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  1. 18 May '13 20:51
    Yesterday, a group of Colorado County Sheriffs and private citizens filed suit challenging Colorado's new gun control laws. They allege that the Colorado gun control laws violate the 2nd and 14th Amendments, among other things. It is nice to see members of the government fight to protect the Constitution from libboe infringement!

    Colorado sheriffs upset with gun restrictions adopted in the aftermath of last year's mass shootings filed a federal lawsuit Friday, challenging the regulations as unconstitutional.

    The lawsuit involves sheriffs from 54 of Colorado's 64 counties, most representing rural, gun-friendly areas of the state.

    The sheriffs say the new state laws violate Second Amendment protections that guarantee the right to keep and bear arms. Opponents are criticizing the lawsuit as political maneuvering.

    The filing targets Colorado laws that limit the size of ammunition magazines and expand background checks. The regulations passed the Legislature this spring and are set to take effect July 1.

    It isn't yet clear whether the sheriffs' challenge will delay or jeopardize the laws. The filing, however, guarantees the renewal of a fierce debate over gun control.

    Colorado lawmakers passed the restrictions in reaction to the shooting rampage at a suburban Denver movie theater last summer, where 12 people were killed and dozens more were wounded, and the massacre at an elementary school in Newtown, Conn.

    The gun control debate was one of the most emotionally charged of the legislative session, with lengthy debates and national attention. President Barack Obama added to the attention on the Colorado Statehouse, as his administration unsuccessfully pushed Congress to enact similar gun controls.

    Sheriffs' attorneys are considering whether to ask the court for a preliminary injunction, which would block the Colorado laws while the lawsuit moves forward.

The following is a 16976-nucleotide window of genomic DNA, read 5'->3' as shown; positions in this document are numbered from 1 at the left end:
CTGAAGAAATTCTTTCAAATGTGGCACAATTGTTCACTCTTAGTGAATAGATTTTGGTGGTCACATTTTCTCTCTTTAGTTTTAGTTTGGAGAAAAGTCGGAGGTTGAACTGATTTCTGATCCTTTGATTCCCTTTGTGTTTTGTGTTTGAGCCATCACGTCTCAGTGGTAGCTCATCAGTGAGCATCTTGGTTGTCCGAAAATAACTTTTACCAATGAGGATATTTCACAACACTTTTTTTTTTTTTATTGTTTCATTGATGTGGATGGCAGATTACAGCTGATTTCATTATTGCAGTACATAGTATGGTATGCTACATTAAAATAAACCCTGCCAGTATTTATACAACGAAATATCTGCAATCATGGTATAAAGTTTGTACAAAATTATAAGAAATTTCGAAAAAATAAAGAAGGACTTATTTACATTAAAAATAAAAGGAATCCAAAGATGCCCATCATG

The law enforcement community is divided on the issue. In contrast to the sheriffs, the Colorado Association of Chiefs of Police, which includes urban departments, supports the laws. The chiefs said the measures were "common-sense approaches" to protect the public "while not taking guns from law-abiding citizens in any way."

    Unlike sheriffs, police chiefs are not elected.

    Democrats maintain the public is on their side, and say legislators carefully crafted the proposals that were signed.

    "These laws were not constructed haphazardly," said Democratic Sen. Mary Hodge, the sponsor of the magazine limit. "They were constructed to protect us from massacres like the ones we suffered in Aurora and Newtown."

    Relatives of victims of the Colorado shooting criticized the sheriffs for filing the lawsuit and accused them of playing politics.

    "As a parent who lost my son Alex at the Aurora theater shooting, I ask these people to put themselves in my place," Tom Sullivan said in a statement. "I do not understand why these politicians are picking guns over people."

    Weld County Sheriff John Cooke said he and his colleagues were "not the ones playing politics with this."

    "We believe that the Legislature were the ones who were playing politics," he said.

    Gun control opponents say the language in the regulations is unclear and doesn't provide safeguards to prevent people from inadvertently breaking the laws.

    Ammunition magazines, for example, are easily converted to larger sizes, which the bill bans. Gun rights advocates also say the law expanding background checks doesn't provide enough exemptions for temporary transfers and that people conducting private transactions will have a difficult time getting appropriate checks.

    Lawmakers allowed several exemptions in the background check legislation, including transfers between immediate family members, shooting events and temporary transfers of up to 72 hours.

    State officials, including Attorney General John Suthers, have worked to defend the intent of the laws. Suthers, a Republican responsible for defending the law against the legal challenge, issued a statement Friday giving guidance to law enforcement on how the magazine limit should be enforced.

    He said magazine features "must be judged objectively" and that magazines that hold 15 rounds or fewer can't be defined as "large capacity" simply because it can be modified to include more.

    The state has 30 days to respond to the lawsuit.